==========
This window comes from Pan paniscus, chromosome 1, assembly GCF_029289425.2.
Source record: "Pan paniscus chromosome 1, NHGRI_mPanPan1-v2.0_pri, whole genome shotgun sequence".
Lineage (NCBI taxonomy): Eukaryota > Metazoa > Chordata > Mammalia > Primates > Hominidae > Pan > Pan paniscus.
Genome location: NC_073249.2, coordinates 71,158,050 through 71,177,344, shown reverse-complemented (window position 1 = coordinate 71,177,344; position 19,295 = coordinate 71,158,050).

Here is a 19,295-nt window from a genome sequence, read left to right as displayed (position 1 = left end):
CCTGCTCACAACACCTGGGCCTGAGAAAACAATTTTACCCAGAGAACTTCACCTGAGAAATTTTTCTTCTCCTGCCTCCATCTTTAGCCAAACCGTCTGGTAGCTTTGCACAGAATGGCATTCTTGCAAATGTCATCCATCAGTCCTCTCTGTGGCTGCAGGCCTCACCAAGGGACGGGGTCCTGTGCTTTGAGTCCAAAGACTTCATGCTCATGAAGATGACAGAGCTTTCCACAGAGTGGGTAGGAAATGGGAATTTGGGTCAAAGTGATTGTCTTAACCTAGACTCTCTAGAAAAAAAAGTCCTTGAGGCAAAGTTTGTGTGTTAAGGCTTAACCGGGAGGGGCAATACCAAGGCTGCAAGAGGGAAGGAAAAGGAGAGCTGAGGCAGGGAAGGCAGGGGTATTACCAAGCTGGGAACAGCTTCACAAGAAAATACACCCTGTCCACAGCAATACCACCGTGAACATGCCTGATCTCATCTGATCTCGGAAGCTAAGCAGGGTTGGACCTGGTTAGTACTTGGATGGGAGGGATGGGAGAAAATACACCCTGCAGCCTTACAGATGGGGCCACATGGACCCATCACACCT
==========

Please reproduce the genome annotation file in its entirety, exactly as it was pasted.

This window comes from Pan paniscus, chromosome 1, assembly GCF_029289425.2.
Source record: "Pan paniscus chromosome 1, NHGRI_mPanPan1-v2.0_pri, whole genome shotgun sequence".
Lineage (NCBI taxonomy): Eukaryota > Metazoa > Chordata > Mammalia > Primates > Hominidae > Pan > Pan paniscus.
Genome location: NC_073249.2, coordinates 71,158,050 through 71,177,344, shown reverse-complemented (window position 1 = coordinate 71,177,344; position 19,295 = coordinate 71,158,050).

Here is a 19,295-nt window from a genome sequence, read left to right as displayed (position 1 = left end):
CCTGCTCACAACACCTGGGCCTGAGAAAACAATTTTACCCAGAGAACTTCACCTGAGAAATTTTTCTTCTCCTGCCTCCATCTTTAGCCAAACCGTCTGGTAGCTTTGCACAGAATGGCATTCTTGCAAATGTCATCCATCAGTCCTCTCTGTGGCTGCAGGCCTCACCAAGGGACGGGGTCCTGTGCTTTGAGTCCAAAGACTTCATGCTCATGAAGATGACAGAGCTTTCCACAGAGTGGGTAGGAAATGGGAATTTGGGTCAAAGTGATTGTCTTAACCTAGACTCTCTAGAAAAAAAAGTCCTTGAGGCAAAGTTTGTGTGTTAAGGCTTAACCGGGAGGGGCAATACCAAGGCTGCAAGAGGGAAGGAAAAGGAGAGCTGAGGCAGGGAAGGCAGGGGTATTACCAAGCTGGGAACAGCTTCACAAGAAAATACACCCTGTCCACAGCAATACCACCGTGAACATGCCTGATCTCATCTGATCTCGGAAGCTAAGCAGGGTTGGACCTGGTTAGTACTTGGATGGGAGGGATGGGAGAAAATACACCCTGCAGCCTTACAGATGGGGCCACATGGACCCATCACACCT